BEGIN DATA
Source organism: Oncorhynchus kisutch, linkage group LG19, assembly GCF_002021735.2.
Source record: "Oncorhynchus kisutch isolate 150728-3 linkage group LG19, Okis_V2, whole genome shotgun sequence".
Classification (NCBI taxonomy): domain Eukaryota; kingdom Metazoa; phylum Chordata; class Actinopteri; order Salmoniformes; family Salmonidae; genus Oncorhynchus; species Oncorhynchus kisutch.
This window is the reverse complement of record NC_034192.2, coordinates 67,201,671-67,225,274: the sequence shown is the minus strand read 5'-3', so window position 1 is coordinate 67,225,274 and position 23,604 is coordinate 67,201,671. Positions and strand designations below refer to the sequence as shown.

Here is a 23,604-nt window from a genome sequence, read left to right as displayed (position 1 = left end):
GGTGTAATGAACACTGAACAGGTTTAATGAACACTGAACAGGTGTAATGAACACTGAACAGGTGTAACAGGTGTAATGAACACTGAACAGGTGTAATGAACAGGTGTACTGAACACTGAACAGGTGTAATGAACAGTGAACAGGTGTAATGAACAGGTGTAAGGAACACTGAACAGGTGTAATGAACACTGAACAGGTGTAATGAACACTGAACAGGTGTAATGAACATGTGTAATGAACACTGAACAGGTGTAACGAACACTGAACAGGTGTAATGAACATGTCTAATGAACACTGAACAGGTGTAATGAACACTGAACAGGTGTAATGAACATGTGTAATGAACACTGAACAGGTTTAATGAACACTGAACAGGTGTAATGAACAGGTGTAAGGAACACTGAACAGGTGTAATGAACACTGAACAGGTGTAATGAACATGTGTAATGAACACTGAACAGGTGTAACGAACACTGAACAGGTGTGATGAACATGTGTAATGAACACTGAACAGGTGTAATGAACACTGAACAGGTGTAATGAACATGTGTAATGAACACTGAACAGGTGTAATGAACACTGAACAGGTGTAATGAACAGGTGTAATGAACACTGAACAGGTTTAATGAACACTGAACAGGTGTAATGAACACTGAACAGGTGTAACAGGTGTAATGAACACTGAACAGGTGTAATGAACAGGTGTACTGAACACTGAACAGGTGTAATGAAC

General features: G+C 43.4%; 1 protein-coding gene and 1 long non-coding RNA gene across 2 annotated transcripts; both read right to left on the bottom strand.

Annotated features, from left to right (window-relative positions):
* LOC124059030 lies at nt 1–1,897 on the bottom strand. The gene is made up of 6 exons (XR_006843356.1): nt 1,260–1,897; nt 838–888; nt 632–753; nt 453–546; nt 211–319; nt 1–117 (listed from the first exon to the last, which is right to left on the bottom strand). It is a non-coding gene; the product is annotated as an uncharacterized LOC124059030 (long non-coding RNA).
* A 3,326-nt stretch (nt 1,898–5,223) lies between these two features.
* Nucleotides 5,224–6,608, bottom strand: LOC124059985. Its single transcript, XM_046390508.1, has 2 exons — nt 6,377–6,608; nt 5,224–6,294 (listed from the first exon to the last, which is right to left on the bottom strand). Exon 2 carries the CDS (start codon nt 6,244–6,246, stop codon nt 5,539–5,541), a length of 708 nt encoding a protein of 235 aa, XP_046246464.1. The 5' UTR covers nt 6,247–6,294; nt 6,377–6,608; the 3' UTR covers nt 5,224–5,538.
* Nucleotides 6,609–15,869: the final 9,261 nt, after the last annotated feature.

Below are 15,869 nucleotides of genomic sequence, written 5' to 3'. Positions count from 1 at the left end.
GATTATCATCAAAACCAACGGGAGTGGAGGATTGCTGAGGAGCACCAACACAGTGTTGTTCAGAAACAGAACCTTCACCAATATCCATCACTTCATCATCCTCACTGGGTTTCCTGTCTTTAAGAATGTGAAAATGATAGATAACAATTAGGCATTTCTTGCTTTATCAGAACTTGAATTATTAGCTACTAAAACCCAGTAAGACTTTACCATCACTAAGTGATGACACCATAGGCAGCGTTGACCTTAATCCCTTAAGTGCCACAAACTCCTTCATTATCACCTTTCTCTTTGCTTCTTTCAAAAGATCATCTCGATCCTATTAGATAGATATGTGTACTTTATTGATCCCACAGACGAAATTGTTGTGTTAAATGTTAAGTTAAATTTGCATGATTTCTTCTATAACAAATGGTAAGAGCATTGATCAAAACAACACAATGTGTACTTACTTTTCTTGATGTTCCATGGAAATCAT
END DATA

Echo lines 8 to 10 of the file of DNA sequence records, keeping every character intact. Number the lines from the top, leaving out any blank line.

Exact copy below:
Annotated features, from left to right (window-relative positions):
* LOC124059030 lies at nt 1–1,897 on the bottom strand. The gene is made up of 6 exons (XR_006843356.1): nt 1,260–1,897; nt 838–888; nt 632–753; nt 453–546; nt 211–319; nt 1–117 (listed from the first exon to the last, which is right to left on the bottom strand). It is a non-coding gene; the product is annotated as an uncharacterized LOC124059030 (long non-coding RNA).
* A 3,326-nt stretch (nt 1,898–5,223) lies between these two features.